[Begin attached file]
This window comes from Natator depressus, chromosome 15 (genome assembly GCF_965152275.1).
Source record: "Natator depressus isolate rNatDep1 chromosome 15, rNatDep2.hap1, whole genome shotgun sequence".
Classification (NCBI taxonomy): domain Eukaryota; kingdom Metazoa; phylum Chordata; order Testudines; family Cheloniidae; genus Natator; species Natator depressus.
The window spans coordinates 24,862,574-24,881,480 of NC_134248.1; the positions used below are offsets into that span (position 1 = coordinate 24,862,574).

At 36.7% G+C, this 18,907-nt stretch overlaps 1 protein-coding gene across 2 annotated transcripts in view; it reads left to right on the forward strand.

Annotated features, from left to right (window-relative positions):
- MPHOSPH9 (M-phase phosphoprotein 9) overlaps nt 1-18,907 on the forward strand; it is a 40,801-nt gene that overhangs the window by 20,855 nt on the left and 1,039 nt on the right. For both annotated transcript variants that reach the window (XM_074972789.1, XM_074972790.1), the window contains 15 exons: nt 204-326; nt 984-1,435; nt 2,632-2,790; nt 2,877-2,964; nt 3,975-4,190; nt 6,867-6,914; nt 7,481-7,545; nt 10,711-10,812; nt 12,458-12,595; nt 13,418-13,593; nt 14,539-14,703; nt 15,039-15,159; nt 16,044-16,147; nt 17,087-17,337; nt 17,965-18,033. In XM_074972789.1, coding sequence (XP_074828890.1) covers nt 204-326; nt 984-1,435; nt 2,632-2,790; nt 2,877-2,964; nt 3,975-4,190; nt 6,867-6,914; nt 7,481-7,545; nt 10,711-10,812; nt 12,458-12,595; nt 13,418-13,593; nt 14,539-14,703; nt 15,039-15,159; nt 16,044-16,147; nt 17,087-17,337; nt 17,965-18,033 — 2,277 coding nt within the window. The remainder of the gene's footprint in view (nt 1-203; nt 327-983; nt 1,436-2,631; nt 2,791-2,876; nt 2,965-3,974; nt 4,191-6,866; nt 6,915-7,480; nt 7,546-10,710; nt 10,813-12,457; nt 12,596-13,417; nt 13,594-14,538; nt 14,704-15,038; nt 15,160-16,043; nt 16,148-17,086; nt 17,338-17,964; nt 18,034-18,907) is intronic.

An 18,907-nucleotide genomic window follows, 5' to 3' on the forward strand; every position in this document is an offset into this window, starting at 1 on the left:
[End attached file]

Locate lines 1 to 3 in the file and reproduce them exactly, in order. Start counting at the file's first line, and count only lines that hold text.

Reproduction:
This window comes from Natator depressus, chromosome 15 (genome assembly GCF_965152275.1).
Source record: "Natator depressus isolate rNatDep1 chromosome 15, rNatDep2.hap1, whole genome shotgun sequence".
Classification (NCBI taxonomy): domain Eukaryota; kingdom Metazoa; phylum Chordata; order Testudines; family Cheloniidae; genus Natator; species Natator depressus.